Playing with Hate: What Does Gaza Reveal about the Future of Gaming?

The gatekeepers of gaming are suddenly in the middle of Israeli-Palestinian conflict.

In the past few days, Google Play has removed several games relating to the Israeli-Palestinian conflict, claiming that they violate Developer Program Policies. In one example, the “Bomb Gaza” game [Pictured] was removed following a social media backlash against a game that appeared to reward dropping bombs on Gaza from an Israeli jet. While the app comments for Google Play ranged in perspective from criticism to support, media reports described the game as seemingly intending to offend, including matching a rating appropriate for children with a mandate for killing civilians as well as insurgents.

There’s no guarantee that the game won’t reappear. Even after similar outrage shut down an “Angry Trayvon” game about the shooting death of Trayvon Martin, you can still find games like Angry Trayvon: Revenge available for download on Google Play. And even if gatekeepers such as Apple and Google refuse to grant access to official app stores, plenty other distribution options exist. For example, insurgents are already promoting simple browser-based games to depict Sunni fighters blowing up Iranians or attacking the Saudi government.

Of course, the line between violent propaganda and video game experience has never been perfectly clear. Back in 2002, the US Army spent $32.8 million dollars developing a free-to-play video game to serve as a recruiting tool for the US army. Not to be outdone, Hezbollah released a low-budget first-person shooter Special Force, in which the player fought the IDF.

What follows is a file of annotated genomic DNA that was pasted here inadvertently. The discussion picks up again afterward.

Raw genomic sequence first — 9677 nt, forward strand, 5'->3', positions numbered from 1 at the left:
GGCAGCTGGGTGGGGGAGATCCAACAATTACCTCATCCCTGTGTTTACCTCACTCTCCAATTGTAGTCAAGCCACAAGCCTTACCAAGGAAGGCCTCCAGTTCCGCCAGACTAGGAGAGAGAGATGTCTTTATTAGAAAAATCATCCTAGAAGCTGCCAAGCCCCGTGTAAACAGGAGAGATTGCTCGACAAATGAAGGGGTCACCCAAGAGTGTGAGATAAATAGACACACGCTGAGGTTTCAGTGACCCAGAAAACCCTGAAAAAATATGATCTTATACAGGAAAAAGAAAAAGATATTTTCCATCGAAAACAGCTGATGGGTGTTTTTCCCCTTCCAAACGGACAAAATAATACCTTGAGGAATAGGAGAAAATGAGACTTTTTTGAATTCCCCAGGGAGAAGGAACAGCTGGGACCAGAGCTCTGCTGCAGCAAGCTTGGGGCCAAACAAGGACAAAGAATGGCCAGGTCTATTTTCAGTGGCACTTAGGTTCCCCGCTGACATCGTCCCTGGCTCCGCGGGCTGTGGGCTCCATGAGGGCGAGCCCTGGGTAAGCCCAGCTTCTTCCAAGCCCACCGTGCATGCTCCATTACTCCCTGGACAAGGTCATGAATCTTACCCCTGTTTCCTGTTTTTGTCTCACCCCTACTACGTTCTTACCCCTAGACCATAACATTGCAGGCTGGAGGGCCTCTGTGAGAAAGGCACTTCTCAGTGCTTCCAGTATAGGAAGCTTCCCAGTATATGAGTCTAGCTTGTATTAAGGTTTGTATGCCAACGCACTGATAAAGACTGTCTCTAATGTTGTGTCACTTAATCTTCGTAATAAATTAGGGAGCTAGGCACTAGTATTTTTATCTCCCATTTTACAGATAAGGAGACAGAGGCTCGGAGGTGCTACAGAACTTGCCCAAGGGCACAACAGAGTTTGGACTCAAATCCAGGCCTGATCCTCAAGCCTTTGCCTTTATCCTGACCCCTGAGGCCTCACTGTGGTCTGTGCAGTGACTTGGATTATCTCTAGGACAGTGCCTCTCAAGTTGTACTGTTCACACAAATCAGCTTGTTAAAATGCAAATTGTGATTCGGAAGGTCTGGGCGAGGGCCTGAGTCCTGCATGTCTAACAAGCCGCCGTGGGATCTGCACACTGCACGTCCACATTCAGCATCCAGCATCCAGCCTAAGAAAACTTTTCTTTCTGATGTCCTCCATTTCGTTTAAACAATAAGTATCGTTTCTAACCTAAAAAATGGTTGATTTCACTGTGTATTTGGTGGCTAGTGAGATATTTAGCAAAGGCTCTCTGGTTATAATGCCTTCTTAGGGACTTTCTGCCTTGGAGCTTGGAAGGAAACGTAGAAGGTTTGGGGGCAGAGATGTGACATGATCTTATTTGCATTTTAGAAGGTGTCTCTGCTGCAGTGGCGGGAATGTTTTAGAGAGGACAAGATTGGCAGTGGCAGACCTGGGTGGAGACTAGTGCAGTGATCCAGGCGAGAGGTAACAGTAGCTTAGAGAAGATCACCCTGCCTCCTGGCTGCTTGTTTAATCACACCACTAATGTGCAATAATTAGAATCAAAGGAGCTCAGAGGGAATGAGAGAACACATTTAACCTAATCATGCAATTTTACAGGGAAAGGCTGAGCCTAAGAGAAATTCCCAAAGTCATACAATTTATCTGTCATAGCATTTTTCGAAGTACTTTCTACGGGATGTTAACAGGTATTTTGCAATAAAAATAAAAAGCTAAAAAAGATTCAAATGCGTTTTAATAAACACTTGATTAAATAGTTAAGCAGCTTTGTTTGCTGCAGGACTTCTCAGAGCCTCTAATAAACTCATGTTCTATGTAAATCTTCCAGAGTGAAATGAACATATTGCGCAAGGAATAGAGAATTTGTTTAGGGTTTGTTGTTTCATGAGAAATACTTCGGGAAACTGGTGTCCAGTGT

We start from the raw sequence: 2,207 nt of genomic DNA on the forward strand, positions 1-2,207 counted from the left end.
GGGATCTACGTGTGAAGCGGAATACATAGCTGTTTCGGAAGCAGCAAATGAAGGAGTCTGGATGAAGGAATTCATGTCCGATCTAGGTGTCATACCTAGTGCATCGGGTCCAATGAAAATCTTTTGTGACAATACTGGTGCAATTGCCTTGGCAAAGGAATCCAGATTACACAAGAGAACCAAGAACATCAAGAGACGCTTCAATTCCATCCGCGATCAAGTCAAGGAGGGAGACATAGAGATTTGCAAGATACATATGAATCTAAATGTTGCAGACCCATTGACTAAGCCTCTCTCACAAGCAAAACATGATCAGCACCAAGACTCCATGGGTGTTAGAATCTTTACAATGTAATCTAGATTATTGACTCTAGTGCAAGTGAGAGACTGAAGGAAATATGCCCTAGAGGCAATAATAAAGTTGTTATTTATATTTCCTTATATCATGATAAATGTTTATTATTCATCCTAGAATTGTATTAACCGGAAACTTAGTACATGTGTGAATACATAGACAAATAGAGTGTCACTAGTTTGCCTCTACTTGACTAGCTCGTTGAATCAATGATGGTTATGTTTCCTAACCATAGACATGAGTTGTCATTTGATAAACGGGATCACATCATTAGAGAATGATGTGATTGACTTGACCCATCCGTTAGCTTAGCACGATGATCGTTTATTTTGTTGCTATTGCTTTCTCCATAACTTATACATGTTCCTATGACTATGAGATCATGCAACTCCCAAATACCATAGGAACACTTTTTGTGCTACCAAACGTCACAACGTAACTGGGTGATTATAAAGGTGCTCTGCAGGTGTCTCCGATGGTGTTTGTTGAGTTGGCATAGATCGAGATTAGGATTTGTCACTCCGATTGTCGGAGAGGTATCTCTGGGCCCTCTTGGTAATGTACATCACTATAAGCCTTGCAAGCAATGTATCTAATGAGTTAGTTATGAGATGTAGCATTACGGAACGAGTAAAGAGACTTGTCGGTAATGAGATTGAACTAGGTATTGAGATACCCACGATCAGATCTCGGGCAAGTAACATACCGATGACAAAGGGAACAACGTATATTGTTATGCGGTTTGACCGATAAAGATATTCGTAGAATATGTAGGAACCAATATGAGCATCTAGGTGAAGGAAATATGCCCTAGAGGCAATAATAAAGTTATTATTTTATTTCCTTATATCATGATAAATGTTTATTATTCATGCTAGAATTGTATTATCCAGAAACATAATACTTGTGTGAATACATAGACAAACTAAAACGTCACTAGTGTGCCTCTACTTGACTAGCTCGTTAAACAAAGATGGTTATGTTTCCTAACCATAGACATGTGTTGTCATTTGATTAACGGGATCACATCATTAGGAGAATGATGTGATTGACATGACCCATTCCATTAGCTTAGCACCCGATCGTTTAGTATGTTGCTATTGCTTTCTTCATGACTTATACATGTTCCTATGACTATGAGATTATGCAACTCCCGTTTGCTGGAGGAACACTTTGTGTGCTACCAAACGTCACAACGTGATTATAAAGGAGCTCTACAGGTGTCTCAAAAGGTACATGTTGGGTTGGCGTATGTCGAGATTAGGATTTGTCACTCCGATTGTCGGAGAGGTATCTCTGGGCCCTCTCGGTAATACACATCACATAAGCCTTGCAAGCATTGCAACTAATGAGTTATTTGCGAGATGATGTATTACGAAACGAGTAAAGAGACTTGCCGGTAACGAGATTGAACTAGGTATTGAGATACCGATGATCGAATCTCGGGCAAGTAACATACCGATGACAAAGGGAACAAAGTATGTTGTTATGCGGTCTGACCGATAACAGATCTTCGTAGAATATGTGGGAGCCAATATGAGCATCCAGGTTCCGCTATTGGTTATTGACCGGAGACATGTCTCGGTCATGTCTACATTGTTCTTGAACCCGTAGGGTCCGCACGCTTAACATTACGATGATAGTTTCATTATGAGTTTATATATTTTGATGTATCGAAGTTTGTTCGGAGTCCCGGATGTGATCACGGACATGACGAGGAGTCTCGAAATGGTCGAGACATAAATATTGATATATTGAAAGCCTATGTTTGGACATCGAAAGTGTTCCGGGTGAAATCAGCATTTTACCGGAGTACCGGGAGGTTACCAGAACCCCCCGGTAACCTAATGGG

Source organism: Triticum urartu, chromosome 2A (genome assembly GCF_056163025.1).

Gaming wasn’t supposed to go this way. Jane McGonigal’s famous 2010 TED Talk on Gaming Can Make a Better World [embedded] encouraged the audience to harness the 3 billion hours a week gaming to solve major problems like hunger, climate change, and violent conflict. McGonigal’s follow-up book Reality is Broken spoke to the 174 million gamers in the United States alone, claiming that “the future will belong to those who can understand, design, and play games.”

But what kind of future will that be?

One possibility is that gaming will experience the same fragmentation as digital media. As games are becoming more accessible to both gamers and developers, concerns are that the role of gatekeepers like Google Play will diminish as gamers seek out experiences that conform to their existing world view. In the same way that social media circles rarely intersect on the topic Gaza (with the exception of a few bridge nodes like Ha’aretz) and community gatekeepers like Wikipedia lock Israel-Palestine pages to prevent vandalism and edit wars, we could be witnessing the phenomenon spreading to video games.

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Of course, evangelists like McGonigal have evangelized that the best way to predict the future of gaming is to invent it, and that the beneficial qualities of video games will only emerge if people invest and experiment. Efforts to promote serious games for solving conflict include initiatives such as PeaceMaker, a turn-based computer strategy game that lets players simulate decisions made by the leader of Israel or the Palestinian Authority.

Published in 2007, Asi Burak recently revisited his involvement in the game in a recent interview with Kotaku:

“Perhaps the most important aspect of a game like PeaceMaker is its audacious statement: making peace is as challenging and compelling as making war. Great leaders could break the vicious cycle by boldly asking themselves and their people: are we really taking all the right actions?”

It may be no coincidence that while games simulating violence are simplistic (Drop this bomb! Blow up this IED!), games simulating peacebuilding are often complex and nuanced — as much about teaching a point of view as arriving at a solution. That’s no easy task, but the payoff could be immense. A December 2012 report by the Wilson Center on Gaming Our Way to a Better Future found that in the US alone:

“Video games are a promising route to reengaging these millennials-the 46 million 18- to 29-year-olds who constitute the largest generation in the nation’s history.”

The report concluded with a quote from President Lyndon B. Johnson on establishing the Corporation for Public Broadcasting in 1967 to address the promise of TV: “We have only just begun to grasp the medium.” As a new venue for change it is reaching only “a fraction of its potential audience–and a fraction of its potential worth.”


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